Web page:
I definitely agree that growing up is difficult! This song is deeply personal for me. I was always told to “grow up” and act my age, and a lot of my adulthood has been rediscovering those things I loved as a kid that I thought I had to get rid of (yes, including legos). But I think that’s a lot of millennials’ experience as well. We’ve realized it’s okay if adulthood doesn’t look like what our parents told us it should be. We’re allowed to define it ourselves.
9. Can you recall when you first learned about opening for Frank Turner? What was that experience like?
I’ll never forget that moment. I had reached out to Frank to ask him to open for him months back, and then he responded and said to get back to him later. So when “later” rolled around I sent him and his agent another email, and woke up the next morning to a message from him saying, “Morning … got an Alaska show for you.” The whole experience is still so surreal. Frank’s music helped me so much after Scott’s death (from Frightened Rabbit) and both of them are a huge influence on my writing and my music. Even now, if I think about how I was able to sing my songs to a bunch of fellow Frank fans, that Frank listened to most of my set, and that he even knows I exist, my heart drops. I don’t think there’s any greater honor as a musician than to be able to play for one of your musical heroes.
10. Mustard has observed that humans are hesitant to talk to strangers. What potential threats do strangers posses? What are some signs a human could look out for?
It’s funny, the older I’ve gotten the shyer I’ve become. Maybe it’s because I know that strangers can be threatening, but I think sometimes that threat is in our heads too, the threat of opening ourselves up to someone and the energy it can take to build a relationship.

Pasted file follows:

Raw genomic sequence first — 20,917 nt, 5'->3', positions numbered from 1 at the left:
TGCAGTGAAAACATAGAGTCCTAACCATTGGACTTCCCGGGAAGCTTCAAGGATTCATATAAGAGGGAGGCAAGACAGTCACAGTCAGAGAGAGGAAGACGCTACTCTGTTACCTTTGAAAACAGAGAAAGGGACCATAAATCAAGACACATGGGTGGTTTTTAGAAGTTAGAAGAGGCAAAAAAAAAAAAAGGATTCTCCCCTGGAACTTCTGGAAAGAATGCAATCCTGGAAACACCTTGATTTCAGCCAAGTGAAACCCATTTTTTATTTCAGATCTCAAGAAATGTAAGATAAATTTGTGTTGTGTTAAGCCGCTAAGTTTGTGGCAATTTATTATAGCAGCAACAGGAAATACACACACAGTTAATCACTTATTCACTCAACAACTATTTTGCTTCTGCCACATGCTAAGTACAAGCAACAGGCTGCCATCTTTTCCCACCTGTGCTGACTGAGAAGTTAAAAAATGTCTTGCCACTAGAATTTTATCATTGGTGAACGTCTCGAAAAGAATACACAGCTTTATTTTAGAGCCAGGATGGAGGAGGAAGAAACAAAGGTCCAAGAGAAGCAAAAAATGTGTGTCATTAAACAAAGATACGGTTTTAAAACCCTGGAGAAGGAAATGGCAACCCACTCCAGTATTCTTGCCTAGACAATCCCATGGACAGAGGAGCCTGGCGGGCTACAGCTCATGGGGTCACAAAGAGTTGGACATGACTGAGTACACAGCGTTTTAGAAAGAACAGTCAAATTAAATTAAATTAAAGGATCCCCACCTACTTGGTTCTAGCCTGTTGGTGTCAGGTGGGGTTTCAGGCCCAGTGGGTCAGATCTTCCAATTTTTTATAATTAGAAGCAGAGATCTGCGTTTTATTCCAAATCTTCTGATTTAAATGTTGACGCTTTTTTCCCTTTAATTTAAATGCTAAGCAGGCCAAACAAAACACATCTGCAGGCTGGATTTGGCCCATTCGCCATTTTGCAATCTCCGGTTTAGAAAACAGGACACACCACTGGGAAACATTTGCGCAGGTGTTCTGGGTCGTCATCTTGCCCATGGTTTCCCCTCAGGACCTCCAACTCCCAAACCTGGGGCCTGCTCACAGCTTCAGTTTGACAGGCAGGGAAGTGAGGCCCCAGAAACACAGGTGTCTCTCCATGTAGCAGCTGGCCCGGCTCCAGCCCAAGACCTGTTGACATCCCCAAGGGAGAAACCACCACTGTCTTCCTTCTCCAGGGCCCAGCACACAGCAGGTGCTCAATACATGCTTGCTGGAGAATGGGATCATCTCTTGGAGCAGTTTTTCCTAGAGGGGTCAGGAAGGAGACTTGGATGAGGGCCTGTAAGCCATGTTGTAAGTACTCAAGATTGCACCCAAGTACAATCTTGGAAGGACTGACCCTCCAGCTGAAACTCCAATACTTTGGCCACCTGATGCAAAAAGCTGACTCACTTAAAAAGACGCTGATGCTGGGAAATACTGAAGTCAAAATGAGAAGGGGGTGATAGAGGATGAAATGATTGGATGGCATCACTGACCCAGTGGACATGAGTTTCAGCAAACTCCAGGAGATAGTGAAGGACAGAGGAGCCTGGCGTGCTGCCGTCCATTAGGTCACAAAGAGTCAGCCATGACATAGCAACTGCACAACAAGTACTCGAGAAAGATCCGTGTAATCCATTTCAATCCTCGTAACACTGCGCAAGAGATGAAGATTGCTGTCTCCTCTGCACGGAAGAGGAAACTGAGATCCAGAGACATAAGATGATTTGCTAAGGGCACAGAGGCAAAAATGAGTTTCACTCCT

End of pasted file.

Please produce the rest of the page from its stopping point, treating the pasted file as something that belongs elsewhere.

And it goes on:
I think we’ve got to find the kind humans and stick close to them, but sometimes that’s easier said than done.
11. You weave your heart into your music and it shows on your EP “Stranger.” Could you share with us what it was like putting this EP together? What inspired the EP name?
Stranger was a fun EP to put together! All the thanks to my producers Brock Dittus and James Glaves who helped me take these songs from an acoustic vibe to a much fuller studio-quality sound. It took about 9 months to put all the songs together, not including writing them. I recorded a lot of it in my basement bedroom and then Brock and I sent files back and forth as we built up the song. I think “Stranger” was just the coolest name for a first EP as an emerging artist since I was sort of unknown before.
Fun fact, I got a “stranger” tattoo the day my EP came out. It was something I never dreamed I would do so I wanted to commemorate it.
12. Mustard loved how well-crafted and haunting the music video for your song “Not so Very Merry.” When did you come up with this concept? Did any films or shows inspire it?
Thank you so much! I met some awesome friends at the Frank Turner gig and we all put it together (they did all the filming and editing, etc). I wrote the script one night after watching the horror movie “Nope.” My family and I have been on a scary movie kick this last year so that’s definitely an inspiration. The plot definitely reminds me of the first scene of Scream with Drew Barrymore. I also have always wanted to create a music video where you find out something at the end that casts everything you just saw in a different light, like the music video for “Woodpile” by Frightened Rabbit.
13. What is next for Pepper Kit?
It’s really hard to top what I did this year so I’m not going to try to, but I am hoping to put out a lot more music, and more collaborations (my next song is a duet). I’m applying for a local grant and hoping to be able to use that to create more songs and music videos. That’s the whole part about being a musician for me, is just creating some really cool stuff that never existed before. Hopefully it makes people happy and helps brighten their own existence just a bit.
14. Where can readers listen to your music?
Everywhere! I’m on all the music platforms and my most recent music video is on YouTube.